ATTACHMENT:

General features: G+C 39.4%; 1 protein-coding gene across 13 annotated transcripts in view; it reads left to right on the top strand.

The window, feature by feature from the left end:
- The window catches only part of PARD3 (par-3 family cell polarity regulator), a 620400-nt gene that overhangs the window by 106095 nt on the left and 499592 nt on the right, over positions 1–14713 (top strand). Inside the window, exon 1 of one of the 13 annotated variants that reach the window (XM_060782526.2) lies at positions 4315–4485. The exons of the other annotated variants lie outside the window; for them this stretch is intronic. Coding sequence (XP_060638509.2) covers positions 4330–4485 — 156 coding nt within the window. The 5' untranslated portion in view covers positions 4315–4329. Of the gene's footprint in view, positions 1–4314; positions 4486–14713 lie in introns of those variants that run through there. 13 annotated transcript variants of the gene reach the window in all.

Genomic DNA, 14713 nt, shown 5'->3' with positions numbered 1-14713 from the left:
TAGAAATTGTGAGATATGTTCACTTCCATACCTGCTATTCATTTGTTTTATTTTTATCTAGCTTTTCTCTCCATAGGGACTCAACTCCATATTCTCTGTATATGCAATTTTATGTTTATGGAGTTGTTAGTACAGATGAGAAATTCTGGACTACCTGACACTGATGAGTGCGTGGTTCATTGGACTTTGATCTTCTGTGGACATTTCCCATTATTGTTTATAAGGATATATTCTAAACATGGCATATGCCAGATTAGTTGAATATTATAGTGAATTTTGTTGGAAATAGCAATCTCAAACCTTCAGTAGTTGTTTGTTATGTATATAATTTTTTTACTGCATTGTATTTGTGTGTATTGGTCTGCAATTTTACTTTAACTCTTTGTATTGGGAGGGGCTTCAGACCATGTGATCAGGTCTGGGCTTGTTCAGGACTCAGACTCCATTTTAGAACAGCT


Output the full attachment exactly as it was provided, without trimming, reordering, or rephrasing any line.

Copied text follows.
General features: G+C 39.4%; 1 protein-coding gene across 13 annotated transcripts in view; it reads left to right on the top strand.

The window, feature by feature from the left end:
- The window catches only part of PARD3 (par-3 family cell polarity regulator), a 620400-nt gene that overhangs the window by 106095 nt on the left and 499592 nt on the right, over positions 1–14713 (top strand). Inside the window, exon 1 of one of the 13 annotated variants that reach the window (XM_060782526.2) lies at positions 4315–4485. The exons of the other annotated variants lie outside the window; for them this stretch is intronic. Coding sequence (XP_060638509.2) covers positions 4330–4485 — 156 coding nt within the window. The 5' untranslated portion in view covers positions 4315–4329. Of the gene's footprint in view, positions 1–4314; positions 4486–14713 lie in introns of those variants that run through there. 13 annotated transcript variants of the gene reach the window in all.

Genomic DNA, 14713 nt, shown 5'->3' with positions numbered 1-14713 from the left:
TAGAAATTGTGAGATATGTTCACTTCCATACCTGCTATTCATTTGTTTTATTTTTATCTAGCTTTTCTCTCCATAGGGACTCAACTCCATATTCTCTGTATATGCAATTTTATGTTTATGGAGTTGTTAGTACAGATGAGAAATTCTGGACTACCTGACACTGATGAGTGCGTGGTTCATTGGACTTTGATCTTCTGTGGACATTTCCCATTATTGTTTATAAGGATATATTCTAAACATGGCATATGCCAGATTAGTTGAATATTATAGTGAATTTTGTTGGAAATAGCAATCTCAAACCTTCAGTAGTTGTTTGTTATGTATATAATTTTTTTACTGCATTGTATTTGTGTGTATTGGTCTGCAATTTTACTTTAACTCTTTGTATTGGGAGGGGCTTCAGACCATGTGATCAGGTCTGGGCTTGTTCAGGACTCAGACTCCATTTTAGAACAGCT